Risk for hyperglycemia was negatively and independently related with self-reported W-Intake in normoglycemic middle-aged individuals from the French general population. This observational study does not establish causality. However, the association was moderately attenuated when important metabolic risk factors and potential confounders were introduced as covariables in the analysis, including intake of other classes of beverages with known adverse long-term effects (sweet and alcohol-containing drinks). Our data support the novel idea that vasopressin, besides its role in urine concentration, is also an important actor in glucose homeostasis (1).
The negative association of W-Intake and risk for hyperglycemia was relevant among many subsets of participants, and those reporting a low W-Intake (<0.5 L) had a higher risk for hyperglycemia (for example, participants in the high physical activity group) (Supplementary Table 1). This indicates that identification of individuals with a W-Intake of <0.5 L may be widely relevant to target preventive interventions regarding the metabolic risk.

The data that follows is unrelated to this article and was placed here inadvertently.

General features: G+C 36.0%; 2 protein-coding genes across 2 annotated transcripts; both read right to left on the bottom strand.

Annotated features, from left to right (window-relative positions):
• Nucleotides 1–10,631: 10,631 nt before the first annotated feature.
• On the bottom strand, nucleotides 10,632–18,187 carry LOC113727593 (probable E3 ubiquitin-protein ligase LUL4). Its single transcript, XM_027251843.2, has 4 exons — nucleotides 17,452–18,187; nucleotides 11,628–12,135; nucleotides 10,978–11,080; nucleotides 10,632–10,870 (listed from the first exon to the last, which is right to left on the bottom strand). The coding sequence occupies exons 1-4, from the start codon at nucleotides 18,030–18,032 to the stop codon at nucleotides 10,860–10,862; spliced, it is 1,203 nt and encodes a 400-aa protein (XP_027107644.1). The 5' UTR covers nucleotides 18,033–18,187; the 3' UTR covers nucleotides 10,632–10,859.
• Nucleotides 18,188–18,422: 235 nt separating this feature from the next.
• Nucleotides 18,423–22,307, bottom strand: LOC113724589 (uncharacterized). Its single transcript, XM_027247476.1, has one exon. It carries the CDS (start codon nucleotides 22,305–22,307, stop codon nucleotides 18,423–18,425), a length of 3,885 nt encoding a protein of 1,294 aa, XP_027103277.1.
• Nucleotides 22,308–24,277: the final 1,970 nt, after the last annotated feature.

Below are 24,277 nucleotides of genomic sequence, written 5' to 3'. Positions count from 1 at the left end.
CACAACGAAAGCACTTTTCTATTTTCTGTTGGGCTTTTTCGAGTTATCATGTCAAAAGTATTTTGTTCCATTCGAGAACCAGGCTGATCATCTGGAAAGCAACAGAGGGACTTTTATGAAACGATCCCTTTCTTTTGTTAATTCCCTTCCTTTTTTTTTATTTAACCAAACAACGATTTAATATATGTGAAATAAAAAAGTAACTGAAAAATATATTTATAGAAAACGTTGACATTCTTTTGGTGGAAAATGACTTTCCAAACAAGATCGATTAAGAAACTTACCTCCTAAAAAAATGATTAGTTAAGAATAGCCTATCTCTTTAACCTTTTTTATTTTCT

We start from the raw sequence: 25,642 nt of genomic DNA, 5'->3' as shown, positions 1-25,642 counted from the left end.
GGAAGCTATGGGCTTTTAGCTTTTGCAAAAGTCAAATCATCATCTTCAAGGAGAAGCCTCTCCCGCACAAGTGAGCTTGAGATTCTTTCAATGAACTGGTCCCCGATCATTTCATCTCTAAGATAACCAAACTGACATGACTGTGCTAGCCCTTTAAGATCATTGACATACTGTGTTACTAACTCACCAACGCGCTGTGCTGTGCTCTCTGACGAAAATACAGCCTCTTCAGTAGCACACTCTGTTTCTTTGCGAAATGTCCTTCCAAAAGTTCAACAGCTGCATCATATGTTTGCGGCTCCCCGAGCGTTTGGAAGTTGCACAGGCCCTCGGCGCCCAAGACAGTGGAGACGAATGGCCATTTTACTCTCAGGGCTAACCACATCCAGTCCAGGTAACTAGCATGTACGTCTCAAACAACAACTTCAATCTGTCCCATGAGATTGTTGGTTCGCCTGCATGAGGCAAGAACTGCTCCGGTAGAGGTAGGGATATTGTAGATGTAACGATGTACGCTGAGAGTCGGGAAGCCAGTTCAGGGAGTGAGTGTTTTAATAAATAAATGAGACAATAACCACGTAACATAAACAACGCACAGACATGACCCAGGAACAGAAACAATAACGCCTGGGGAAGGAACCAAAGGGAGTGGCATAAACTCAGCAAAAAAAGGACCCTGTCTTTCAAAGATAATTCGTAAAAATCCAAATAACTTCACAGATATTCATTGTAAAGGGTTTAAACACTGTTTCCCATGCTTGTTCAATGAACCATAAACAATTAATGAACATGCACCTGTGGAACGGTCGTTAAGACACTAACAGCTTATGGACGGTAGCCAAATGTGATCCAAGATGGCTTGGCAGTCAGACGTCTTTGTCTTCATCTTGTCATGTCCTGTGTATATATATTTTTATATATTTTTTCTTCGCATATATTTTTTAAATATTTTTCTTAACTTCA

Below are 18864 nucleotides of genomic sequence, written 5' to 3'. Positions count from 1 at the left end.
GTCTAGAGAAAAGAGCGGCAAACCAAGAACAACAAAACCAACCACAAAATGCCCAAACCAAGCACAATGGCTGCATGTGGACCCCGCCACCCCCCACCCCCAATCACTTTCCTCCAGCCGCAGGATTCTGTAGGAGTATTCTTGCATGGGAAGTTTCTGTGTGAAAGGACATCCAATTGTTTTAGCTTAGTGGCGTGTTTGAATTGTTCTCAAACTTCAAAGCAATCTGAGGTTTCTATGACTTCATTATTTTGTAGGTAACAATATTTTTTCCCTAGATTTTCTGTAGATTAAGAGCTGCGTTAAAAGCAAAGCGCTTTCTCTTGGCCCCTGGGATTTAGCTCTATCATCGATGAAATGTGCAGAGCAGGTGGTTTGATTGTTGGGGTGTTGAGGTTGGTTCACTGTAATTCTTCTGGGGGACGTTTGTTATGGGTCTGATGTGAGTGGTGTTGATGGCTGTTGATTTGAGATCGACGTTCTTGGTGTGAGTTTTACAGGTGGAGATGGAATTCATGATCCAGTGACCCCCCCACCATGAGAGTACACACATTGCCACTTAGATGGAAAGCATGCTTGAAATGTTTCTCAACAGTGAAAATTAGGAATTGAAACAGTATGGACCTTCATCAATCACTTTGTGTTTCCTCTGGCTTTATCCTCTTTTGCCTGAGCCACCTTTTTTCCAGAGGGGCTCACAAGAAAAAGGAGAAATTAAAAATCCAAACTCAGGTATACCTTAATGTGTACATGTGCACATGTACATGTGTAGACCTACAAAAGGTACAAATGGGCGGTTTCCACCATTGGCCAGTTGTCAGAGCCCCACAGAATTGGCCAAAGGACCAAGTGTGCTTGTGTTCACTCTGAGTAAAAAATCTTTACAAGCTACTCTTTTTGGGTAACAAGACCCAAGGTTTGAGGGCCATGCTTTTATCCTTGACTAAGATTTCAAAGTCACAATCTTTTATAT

Our study has several limitations. Diabetes incidence was low and statistical power was thus limited; 24-h urine volume was not measured, but the urinary density was inversely associated with self-reported W-Intake, arguing for the validity of the questionnaire (Table 1). In addition, we cannot exclude residual confounding: healthier behaviors correlating with higher water drinking could account for the observed association. Finally, only volunteers were included and the results may not be extrapolated to the general population.
Knowing the rise of vasopressin in diabetes, its effect on glycemia, gluconeogenesis, and glucagon release, it is surprising that no attention had been given to vasopressin as a possible risk factor for hyperglycemia and diabetes until a recent report of an association between copeptin and the incidence of diabetes (1,4,5,14). Our study extends this observation, drawing attention to a low W-Intake as a possible new risk factor for impaired glycemia. It suggests that an increase in W-Intake, an easy and costless intervention, could prevent or delay the onset of hyperglycemia and subsequent diabetes. Hopefully, our study will serve as a benchmark to design appropriate clinical trials testing the efficacy of this intervention in people who report drinking <0.5 L of water per day, as did almost 20% of the participants in this cohort.